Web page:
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  1. 1. NATIONAL FORUM OF EDUCATIONAL ADMINISTRATION AND SUPERVISION JOURNAL VOLUME 26, NUMBER 3, 2009-2010 PERFORMANCE PAY FOR TEACHERS Pamela Wells Rebecca A. Robles-Piña Sam Houston State University ABSTRACTPerformance or variable pay is common in the business world. However, in the businessof education, the opposite is true. As has been the case for about a hundred years, mostpublic school teachers are paid a fixed salary based on years of experience and degreesheld. There is significant pressure from politicians, business leaders and reformerswithin education to implement performance pay for teachers, as evidenced by a numberof programs currently being implemented across the country. However, there are fewempirical studies to support this movement. This paper explores the available researchon performance pay for teachers with the goal of evaluating the impact thatperformance pay has on teacher recruitment, retention and, ultimately, on studentachievement. In addition, recommendations are made for future quantitative research. IntroductionI n the business world, increased compensation is often the result of successful performance. Most professional employees have the opportunity to receive merit or performance pay, where financialremuneration is based at least in part on the employees’ level ofsuccess. In their most recent annual research, Hewitt Associates found90% of the 1,007 large companies surveyed provided what they calleda variable pay plan (Kanter & Lucas, 2007). Although economistsmay espouse the benefits of performance pay to increase productivityin the free market system, widespread use of performance pay forteachers is relatively rare. According to the National Center forEducation Statistics, during 2003-2004 only 7.9 % of the public schooldistricts in the country provided performance pay incentives to reward“excellence in teaching”. Ninety-two percent of public school teacherswere paid based on experience, credentials and/or degree held (U.S.Department of Education, 2003-04). The current predominant singlesalary schedule method was begun in the early 1900’s and has 11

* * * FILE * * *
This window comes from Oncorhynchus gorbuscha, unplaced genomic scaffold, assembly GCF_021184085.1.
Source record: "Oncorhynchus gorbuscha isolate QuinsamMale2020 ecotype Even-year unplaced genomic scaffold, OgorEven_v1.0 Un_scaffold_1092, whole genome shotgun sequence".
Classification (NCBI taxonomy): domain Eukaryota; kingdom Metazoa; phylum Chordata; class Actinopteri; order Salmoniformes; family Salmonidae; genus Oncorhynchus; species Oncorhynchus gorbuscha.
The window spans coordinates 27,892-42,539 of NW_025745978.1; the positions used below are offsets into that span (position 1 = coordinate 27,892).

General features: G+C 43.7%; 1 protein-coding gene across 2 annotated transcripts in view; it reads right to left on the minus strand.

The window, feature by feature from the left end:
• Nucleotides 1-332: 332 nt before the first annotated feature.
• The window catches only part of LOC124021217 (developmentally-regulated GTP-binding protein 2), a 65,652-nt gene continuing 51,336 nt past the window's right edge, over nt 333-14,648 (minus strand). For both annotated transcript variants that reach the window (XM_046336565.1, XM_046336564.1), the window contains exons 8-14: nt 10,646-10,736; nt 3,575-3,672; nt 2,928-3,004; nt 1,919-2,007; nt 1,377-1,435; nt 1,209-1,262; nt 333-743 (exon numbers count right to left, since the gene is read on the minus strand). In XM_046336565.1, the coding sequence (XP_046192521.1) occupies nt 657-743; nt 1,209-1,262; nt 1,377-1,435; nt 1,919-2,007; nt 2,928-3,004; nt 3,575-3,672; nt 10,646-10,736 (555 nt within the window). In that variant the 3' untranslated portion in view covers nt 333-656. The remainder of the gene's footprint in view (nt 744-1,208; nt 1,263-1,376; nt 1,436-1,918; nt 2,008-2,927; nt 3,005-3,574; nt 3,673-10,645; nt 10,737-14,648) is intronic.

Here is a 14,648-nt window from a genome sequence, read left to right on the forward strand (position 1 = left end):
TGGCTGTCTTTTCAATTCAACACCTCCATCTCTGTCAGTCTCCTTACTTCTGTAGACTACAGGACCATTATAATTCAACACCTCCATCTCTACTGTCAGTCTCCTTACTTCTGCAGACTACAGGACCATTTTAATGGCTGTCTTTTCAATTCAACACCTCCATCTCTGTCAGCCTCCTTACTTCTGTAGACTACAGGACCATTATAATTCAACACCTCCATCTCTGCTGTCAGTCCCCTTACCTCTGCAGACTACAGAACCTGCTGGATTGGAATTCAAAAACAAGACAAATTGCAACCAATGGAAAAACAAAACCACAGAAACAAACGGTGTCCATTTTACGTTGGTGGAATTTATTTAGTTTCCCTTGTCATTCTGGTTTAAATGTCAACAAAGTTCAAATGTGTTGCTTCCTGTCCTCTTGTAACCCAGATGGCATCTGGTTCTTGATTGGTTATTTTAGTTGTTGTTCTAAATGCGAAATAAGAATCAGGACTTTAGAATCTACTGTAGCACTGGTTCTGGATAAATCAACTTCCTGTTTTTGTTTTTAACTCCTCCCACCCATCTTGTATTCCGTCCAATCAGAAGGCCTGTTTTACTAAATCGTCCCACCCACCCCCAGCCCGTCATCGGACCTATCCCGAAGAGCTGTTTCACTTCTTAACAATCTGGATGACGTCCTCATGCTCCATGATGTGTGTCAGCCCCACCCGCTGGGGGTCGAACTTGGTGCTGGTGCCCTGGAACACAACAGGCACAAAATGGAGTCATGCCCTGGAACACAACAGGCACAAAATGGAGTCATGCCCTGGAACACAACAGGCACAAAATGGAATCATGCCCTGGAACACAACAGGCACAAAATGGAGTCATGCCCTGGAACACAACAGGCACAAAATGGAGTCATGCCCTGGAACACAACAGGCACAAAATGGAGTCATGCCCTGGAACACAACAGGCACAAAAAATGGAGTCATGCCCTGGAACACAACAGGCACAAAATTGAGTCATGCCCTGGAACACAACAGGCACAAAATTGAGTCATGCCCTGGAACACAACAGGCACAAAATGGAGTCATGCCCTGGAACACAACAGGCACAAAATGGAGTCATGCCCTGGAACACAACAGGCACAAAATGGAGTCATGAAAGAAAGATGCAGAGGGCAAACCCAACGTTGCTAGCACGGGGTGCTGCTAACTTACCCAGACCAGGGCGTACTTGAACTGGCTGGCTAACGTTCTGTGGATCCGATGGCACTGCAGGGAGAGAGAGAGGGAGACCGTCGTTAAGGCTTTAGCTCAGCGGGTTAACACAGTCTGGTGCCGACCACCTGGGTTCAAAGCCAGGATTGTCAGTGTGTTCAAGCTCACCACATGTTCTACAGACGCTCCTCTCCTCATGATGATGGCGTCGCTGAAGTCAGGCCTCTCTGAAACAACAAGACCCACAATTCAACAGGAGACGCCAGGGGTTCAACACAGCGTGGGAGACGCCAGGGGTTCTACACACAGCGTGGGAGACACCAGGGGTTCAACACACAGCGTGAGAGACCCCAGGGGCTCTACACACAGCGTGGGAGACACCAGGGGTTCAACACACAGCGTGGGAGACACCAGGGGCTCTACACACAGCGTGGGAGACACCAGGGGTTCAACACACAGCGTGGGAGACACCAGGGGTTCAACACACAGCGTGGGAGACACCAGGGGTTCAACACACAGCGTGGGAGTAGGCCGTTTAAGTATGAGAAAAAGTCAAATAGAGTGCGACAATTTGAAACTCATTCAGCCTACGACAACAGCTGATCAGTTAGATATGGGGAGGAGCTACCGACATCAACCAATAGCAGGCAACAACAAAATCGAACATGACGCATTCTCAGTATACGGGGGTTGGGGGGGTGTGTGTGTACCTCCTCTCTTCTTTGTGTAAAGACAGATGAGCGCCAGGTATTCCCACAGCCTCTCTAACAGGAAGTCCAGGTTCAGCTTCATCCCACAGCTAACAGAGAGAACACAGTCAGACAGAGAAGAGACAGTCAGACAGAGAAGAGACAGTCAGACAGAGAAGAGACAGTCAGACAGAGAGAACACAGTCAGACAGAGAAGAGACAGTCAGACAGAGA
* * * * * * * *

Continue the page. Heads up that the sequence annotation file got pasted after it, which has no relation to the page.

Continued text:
2. 2. 12 NATIONAL FORUM OF EDUCATIONAL ADMINISTRATION AND SUPERVISION JOURNAL__________continued relatively unchanged to present (Odden & Kelley, 1997). Asalient question arises - if performance pay is so well established in theworld of commerce, why is it not more widespread in the business ofeducation? Throughout the United States and in many other countries,reformers in politics, business and in education promote performancepay for teachers. A Joint Platform for Education Reform issued by theUnited States Chamber of Commerce and the Center for AmericanProgress (February, 2007, Better Teaching section, ¶2) called forstates and districts to: “Reform pay and performance structures to improve starting salaries; reward teachers whose performance contributes to substantial growth in student achievement [italics added]; attract and retain effective instructors in subjects experiencing teacher shortages, notably math and science; draw effective educators to high-need schools/ and fairly and efficiently remove ineffective educators.”In addition to pressure from business leaders, the issue of performancepay has even arisen during the current presidential election.Republican candidate John McCain supports merit pay based onstudent test performance. His opponent, Barack Obama, also supportsindividual teacher merit pay but not based on student test results(Carter, 2008). Performance pay systems are an international phenomena aswell, having been implemented to varying degrees of success inEngland (Mahony, Menter, & Hextall, 2004), India (Podgursky &Springer, 2007b), Israel and Kenya (Lavy, 2002). The research onperformance pay, although neither extensive nor conclusive, suggeststhat it can result in increased teacher and student effectiveness (Lavy,2007). However, this literature review will indicate there is continuingdebate over the efficacy of performance pay for teachers.